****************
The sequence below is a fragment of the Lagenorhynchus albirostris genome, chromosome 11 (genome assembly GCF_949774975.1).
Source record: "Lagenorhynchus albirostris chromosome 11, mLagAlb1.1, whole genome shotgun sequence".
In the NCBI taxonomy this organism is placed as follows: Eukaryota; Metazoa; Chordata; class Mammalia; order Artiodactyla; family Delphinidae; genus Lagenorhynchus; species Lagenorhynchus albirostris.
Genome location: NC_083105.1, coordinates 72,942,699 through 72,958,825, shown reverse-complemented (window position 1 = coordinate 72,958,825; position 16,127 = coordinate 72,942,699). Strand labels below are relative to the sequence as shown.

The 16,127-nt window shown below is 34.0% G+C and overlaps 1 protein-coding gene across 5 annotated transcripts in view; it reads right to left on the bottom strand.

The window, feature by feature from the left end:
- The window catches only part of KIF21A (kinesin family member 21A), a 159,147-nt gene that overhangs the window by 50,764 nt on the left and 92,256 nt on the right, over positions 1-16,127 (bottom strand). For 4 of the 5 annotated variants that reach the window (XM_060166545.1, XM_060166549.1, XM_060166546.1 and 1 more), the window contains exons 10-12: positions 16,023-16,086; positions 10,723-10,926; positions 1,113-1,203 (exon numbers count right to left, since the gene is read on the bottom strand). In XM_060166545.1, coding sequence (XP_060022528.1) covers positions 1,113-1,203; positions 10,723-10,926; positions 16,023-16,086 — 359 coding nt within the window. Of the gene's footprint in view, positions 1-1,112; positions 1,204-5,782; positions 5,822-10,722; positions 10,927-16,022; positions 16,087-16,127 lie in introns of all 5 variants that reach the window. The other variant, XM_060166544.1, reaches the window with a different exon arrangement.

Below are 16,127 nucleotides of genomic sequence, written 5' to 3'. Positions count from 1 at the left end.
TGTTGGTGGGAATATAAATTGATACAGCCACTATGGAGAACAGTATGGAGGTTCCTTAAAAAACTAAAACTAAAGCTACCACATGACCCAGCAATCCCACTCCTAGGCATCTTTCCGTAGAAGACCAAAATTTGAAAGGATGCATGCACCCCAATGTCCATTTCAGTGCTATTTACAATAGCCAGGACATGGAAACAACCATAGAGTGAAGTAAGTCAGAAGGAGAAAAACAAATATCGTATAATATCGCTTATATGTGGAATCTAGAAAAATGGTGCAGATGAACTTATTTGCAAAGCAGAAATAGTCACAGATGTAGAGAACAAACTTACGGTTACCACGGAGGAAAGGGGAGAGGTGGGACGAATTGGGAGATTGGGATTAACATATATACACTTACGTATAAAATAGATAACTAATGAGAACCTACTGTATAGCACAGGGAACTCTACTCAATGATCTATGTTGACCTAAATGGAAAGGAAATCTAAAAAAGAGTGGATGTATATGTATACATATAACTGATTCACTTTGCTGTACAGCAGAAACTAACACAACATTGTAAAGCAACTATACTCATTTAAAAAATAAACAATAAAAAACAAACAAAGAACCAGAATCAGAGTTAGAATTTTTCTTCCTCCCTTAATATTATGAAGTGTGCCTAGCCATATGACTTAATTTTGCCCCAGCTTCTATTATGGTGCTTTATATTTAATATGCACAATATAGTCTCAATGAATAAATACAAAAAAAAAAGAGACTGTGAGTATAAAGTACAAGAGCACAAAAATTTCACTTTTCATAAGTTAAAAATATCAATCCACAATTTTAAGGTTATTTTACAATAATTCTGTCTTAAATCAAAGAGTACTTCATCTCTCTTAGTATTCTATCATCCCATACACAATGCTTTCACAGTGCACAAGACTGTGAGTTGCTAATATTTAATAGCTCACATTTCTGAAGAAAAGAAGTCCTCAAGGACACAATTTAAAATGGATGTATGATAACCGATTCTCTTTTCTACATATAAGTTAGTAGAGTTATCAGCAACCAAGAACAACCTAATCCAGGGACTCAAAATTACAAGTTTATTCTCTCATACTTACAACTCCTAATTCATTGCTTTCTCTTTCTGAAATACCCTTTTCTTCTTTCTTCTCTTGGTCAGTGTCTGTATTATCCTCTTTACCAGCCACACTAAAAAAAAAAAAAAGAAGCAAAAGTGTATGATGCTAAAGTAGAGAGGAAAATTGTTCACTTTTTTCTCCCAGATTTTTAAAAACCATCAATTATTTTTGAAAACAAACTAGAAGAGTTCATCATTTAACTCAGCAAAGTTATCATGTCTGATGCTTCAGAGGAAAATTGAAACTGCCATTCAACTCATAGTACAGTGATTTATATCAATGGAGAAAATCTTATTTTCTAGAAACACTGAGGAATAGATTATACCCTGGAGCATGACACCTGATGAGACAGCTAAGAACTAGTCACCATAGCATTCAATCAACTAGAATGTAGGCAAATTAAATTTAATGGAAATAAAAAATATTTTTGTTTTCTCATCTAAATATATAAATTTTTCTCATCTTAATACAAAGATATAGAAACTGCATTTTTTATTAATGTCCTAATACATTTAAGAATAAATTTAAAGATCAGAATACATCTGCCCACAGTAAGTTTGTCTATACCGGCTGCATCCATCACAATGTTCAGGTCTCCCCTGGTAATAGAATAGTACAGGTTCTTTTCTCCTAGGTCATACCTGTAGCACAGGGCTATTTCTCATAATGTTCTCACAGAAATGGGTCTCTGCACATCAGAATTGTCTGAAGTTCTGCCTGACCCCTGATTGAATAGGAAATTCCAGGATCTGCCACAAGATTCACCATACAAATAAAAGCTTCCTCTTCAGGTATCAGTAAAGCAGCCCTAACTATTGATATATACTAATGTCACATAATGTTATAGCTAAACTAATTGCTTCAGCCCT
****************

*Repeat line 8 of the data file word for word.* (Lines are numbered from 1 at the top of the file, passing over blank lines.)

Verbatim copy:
Below are 16,127 nucleotides of genomic sequence, written 5' to 3'. Positions count from 1 at the left end.